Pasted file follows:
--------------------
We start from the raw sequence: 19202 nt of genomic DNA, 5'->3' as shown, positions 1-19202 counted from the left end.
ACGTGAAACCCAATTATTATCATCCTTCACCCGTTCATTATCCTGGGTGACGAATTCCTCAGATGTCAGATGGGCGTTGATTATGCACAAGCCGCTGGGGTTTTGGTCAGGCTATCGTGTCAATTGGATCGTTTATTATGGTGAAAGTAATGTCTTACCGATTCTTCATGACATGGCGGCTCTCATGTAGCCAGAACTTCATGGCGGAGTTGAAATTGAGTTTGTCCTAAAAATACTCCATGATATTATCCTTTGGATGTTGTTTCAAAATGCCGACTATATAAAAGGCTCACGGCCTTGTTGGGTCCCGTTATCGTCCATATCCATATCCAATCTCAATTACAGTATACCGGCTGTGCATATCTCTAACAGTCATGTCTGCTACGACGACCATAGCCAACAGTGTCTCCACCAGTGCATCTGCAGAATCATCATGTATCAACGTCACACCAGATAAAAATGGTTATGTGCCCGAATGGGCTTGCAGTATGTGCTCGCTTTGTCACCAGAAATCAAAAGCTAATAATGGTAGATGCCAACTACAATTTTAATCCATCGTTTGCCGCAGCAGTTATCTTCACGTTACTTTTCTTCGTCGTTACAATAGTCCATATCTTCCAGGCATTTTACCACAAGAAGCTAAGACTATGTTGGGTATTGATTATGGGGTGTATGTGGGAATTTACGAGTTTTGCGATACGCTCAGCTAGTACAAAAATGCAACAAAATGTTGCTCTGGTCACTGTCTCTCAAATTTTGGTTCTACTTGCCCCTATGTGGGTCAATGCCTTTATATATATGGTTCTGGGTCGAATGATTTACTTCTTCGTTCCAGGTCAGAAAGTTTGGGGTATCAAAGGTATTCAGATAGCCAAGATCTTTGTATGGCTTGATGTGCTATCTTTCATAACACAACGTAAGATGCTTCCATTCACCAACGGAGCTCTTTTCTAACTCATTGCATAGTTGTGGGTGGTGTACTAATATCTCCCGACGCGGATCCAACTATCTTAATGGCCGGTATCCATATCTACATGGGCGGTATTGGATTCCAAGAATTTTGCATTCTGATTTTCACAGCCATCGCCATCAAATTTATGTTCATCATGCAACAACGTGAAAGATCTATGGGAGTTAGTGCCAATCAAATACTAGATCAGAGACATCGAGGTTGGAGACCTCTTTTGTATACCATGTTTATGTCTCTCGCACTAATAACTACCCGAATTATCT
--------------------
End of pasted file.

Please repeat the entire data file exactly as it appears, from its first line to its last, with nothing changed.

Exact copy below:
We start from the raw sequence: 19202 nt of genomic DNA, 5'->3' as shown, positions 1-19202 counted from the left end.
ACGTGAAACCCAATTATTATCATCCTTCACCCGTTCATTATCCTGGGTGACGAATTCCTCAGATGTCAGATGGGCGTTGATTATGCACAAGCCGCTGGGGTTTTGGTCAGGCTATCGTGTCAATTGGATCGTTTATTATGGTGAAAGTAATGTCTTACCGATTCTTCATGACATGGCGGCTCTCATGTAGCCAGAACTTCATGGCGGAGTTGAAATTGAGTTTGTCCTAAAAATACTCCATGATATTATCCTTTGGATGTTGTTTCAAAATGCCGACTATATAAAAGGCTCACGGCCTTGTTGGGTCCCGTTATCGTCCATATCCATATCCAATCTCAATTACAGTATACCGGCTGTGCATATCTCTAACAGTCATGTCTGCTACGACGACCATAGCCAACAGTGTCTCCACCAGTGCATCTGCAGAATCATCATGTATCAACGTCACACCAGATAAAAATGGTTATGTGCCCGAATGGGCTTGCAGTATGTGCTCGCTTTGTCACCAGAAATCAAAAGCTAATAATGGTAGATGCCAACTACAATTTTAATCCATCGTTTGCCGCAGCAGTTATCTTCACGTTACTTTTCTTCGTCGTTACAATAGTCCATATCTTCCAGGCATTTTACCACAAGAAGCTAAGACTATGTTGGGTATTGATTATGGGGTGTATGTGGGAATTTACGAGTTTTGCGATACGCTCAGCTAGTACAAAAATGCAACAAAATGTTGCTCTGGTCACTGTCTCTCAAATTTTGGTTCTACTTGCCCCTATGTGGGTCAATGCCTTTATATATATGGTTCTGGGTCGAATGATTTACTTCTTCGTTCCAGGTCAGAAAGTTTGGGGTATCAAAGGTATTCAGATAGCCAAGATCTTTGTATGGCTTGATGTGCTATCTTTCATAACACAACGTAAGATGCTTCCATTCACCAACGGAGCTCTTTTCTAACTCATTGCATAGTTGTGGGTGGTGTACTAATATCTCCCGACGCGGATCCAACTATCTTAATGGCCGGTATCCATATCTACATGGGCGGTATTGGATTCCAAGAATTTTGCATTCTGATTTTCACAGCCATCGCCATCAAATTTATGTTCATCATGCAACAACGTGAAAGATCTATGGGAGTTAGTGCCAATCAAATACTAGATCAGAGACATCGAGGTTGGAGACCTCTTTTGTATACCATGTTTATGTCTCTCGCACTAATAACTACCCGAATTATCT